Paul Krugman thinks Barack Obama is "naive" (Gee, where have we heard that word before? Is Krugman still writing his own stuff, or is he just mailing in talking points from Mark Penn?) for thinking that the drug companies and health insurers will play a role in shaping a new national health policy. I would have thought that anyone who thought otherwise was showing a dangerous distance from consensus reality.Ouch !!! Read the whole thing, here.
But Krugman's real point seems to be that Obama isn't nasty enough to be President: that his agenda of inclusiveness (including even — horrors! — drug companies in the national community) means giving up on serious change. That strikes me as a remarkably un-subtle view for someone of Krugman's sophistication, and can only attribute the error to the fact that Krugman is as committed to his candidate as I am to mine.
To my eye, Obama is super-slick, and part of his slickness is not looking slick: looking, indeed, as if butter wouldn't melt in his mouth. It's the Reagan trick. To interpret that technique as weakness is a foolish mistake.
If you're going to provoke a fight and want the onlookers on your side, you have to make sure that the other side looks like the aggressor. In undoing the damage of the past eight years, Obama is going to need a fairly free hand to wield the powers of the executive. He can't get that by looking like a power-hungry, revenge-driven would-be tyrant.
By emphasizing unity over conflict, for example, Obama might be able to get a Truth and Reconciliation Commission: or, to put that in English, he might be able to acquire the power, through his nominees on such a commission, to purge the Executive Branch of Bushoids. Can you imagine Hillary getting away with that?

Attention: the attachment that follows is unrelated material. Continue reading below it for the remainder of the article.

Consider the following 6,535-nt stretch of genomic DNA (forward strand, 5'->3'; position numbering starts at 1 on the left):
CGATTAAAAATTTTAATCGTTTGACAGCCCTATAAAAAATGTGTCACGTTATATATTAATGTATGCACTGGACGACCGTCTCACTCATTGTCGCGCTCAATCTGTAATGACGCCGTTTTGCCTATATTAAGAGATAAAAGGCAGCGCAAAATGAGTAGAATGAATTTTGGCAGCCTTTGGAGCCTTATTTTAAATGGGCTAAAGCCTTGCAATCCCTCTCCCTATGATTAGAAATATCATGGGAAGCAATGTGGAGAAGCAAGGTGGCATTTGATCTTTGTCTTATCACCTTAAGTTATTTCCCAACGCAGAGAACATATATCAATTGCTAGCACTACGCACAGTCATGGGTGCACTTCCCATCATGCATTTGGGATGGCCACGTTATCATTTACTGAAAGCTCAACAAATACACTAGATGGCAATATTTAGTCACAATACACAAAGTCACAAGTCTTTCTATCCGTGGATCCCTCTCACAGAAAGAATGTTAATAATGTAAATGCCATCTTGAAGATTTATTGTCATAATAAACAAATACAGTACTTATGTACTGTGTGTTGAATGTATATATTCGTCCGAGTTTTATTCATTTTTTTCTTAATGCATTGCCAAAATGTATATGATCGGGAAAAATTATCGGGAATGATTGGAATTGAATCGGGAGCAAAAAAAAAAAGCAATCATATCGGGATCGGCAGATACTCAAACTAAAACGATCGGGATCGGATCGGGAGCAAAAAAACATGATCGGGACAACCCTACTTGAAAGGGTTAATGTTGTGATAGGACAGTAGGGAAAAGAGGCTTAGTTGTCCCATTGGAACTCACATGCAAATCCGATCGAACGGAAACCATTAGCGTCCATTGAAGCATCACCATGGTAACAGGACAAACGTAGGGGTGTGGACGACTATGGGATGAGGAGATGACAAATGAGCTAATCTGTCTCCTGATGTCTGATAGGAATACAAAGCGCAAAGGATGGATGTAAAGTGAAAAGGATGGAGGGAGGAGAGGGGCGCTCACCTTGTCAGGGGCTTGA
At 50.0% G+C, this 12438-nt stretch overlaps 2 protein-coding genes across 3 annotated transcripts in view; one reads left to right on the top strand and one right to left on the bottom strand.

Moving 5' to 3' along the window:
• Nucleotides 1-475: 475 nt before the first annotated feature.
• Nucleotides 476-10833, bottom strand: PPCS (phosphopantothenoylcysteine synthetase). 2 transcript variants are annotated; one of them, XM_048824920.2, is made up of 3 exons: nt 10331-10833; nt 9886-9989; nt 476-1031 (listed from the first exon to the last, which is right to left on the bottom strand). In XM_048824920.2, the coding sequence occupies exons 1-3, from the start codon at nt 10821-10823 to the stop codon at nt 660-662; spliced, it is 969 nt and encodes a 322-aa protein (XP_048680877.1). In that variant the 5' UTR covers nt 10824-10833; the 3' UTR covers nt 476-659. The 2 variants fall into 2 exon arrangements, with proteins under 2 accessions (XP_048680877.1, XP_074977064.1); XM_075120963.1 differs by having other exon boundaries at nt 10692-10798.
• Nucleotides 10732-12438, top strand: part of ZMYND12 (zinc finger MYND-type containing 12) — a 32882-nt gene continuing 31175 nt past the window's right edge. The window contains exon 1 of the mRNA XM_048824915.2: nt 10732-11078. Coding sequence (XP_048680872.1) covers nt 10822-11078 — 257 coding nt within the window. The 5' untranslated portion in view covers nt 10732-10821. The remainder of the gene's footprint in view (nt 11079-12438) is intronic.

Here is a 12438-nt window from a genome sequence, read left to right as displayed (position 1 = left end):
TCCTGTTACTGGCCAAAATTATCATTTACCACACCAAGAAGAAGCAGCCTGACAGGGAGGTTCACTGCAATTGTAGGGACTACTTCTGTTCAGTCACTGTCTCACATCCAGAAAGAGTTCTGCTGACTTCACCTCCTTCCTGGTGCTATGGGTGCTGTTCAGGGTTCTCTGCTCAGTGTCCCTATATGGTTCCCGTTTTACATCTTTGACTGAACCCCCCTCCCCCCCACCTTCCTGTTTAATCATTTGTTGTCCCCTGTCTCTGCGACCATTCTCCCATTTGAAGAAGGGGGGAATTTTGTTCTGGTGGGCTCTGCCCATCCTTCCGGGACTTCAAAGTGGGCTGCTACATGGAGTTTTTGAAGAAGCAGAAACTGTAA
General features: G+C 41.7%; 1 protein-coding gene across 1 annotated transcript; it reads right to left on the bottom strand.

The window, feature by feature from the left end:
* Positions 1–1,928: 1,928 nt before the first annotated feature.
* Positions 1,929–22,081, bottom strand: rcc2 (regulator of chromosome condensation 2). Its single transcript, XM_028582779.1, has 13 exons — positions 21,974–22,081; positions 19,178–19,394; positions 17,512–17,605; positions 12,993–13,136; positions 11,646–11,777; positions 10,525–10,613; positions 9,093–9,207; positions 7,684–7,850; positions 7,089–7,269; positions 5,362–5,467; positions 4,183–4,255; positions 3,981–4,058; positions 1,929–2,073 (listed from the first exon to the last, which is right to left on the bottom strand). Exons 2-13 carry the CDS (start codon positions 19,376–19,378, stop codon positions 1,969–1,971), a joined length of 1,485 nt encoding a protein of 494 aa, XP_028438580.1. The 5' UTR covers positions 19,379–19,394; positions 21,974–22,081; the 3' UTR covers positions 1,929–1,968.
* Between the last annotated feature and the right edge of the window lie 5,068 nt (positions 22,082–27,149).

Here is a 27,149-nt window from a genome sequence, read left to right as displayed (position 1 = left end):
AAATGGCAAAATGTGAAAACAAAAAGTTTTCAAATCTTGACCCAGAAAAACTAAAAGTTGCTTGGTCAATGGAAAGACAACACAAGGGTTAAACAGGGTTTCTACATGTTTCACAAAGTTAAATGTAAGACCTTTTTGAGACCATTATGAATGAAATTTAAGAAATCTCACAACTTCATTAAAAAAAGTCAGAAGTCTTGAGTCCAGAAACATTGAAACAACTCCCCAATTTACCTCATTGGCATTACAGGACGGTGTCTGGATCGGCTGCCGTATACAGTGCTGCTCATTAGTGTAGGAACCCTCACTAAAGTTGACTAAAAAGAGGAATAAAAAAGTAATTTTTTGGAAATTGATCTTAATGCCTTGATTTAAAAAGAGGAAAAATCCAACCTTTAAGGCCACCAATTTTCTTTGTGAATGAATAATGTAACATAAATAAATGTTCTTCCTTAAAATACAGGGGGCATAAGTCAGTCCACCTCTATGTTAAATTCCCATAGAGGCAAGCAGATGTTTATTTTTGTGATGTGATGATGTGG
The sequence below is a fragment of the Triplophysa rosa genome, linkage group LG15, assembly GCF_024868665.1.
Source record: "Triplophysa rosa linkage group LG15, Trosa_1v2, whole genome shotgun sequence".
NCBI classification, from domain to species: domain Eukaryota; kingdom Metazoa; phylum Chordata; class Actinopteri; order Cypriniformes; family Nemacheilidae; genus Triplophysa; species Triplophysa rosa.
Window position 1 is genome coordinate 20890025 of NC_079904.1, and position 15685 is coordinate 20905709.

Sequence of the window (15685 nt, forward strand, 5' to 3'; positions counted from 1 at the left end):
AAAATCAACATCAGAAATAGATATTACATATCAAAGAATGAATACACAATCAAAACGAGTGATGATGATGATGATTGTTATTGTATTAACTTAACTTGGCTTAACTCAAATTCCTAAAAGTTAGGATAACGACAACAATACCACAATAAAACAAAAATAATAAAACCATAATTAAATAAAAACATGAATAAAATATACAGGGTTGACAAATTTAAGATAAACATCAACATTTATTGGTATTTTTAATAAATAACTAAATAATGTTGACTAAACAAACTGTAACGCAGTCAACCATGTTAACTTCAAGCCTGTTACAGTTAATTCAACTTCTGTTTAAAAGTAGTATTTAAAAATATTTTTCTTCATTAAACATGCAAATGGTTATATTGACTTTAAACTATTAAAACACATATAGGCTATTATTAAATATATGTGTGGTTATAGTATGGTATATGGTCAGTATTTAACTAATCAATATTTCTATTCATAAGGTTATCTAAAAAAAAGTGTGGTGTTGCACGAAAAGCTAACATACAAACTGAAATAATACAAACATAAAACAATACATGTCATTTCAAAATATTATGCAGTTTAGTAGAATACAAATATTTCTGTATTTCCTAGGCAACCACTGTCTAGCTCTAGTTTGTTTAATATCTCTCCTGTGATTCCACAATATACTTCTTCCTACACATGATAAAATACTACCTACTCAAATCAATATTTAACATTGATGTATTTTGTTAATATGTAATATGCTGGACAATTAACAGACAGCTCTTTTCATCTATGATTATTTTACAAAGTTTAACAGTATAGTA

Somehow I doubt that either Krugman or I really has the chops to judge the toughness of a guy who cut his political teeth on the Southside of Chicago. But Obama looks to me like a skilled counter-puncher. His crack at Hillary in the last debate —which must have been impromptu, since he might have anticipated the question but not her intervention — suggests to me he knows how to fight back without looking mean.
You have to love the way the Clintonites are screaming that Obama is unfairly getting away with saying bad things about their candidate, while having the press criticize her as "negative," at the very same time they're complaining that he's not tough enough to take on the Republicans. No one seems to notice the contradiction. A very sharp knife doesn't hurt as much going in, but it does just as much damage.
The argument that the next President will need to conduct a partisan fatwa against the GOP is rather common in the lefty blogosphere, and it's a tone-deaf argument for two reasons. First, the public is recoiling from the Rovian politics that the bloggers seem so intent on aping; much of the unpopularity of the Bush Administration and the GOP is based on precisely that revulsion. The last thing the voters desire is to replace one set of partisan thugs with another, particularly those who whine about having been victims for the last twenty years.
And second, if one desires that the next President actually pursue a progressive agenda, it is incumbent that said policies actually have a chance of being enacted in the first place. Since it is unlikely that the Democrats will increase their partisan edge in the Senate by more than 4-5 seats, and perhaps 10 seats in the House, even under the best case scenario, and since none of the potential nominees has yet to call for anything so radical as the abolition of the filibuster, some degree of compromise will be needed to enact anything. And perhaps even more important than compromise, the next President will have to build coalitions with the other side, allowing them some face-saving gesture for giving in to the progressive tide. That simply can't be done in a vortex of perpetual ideological war.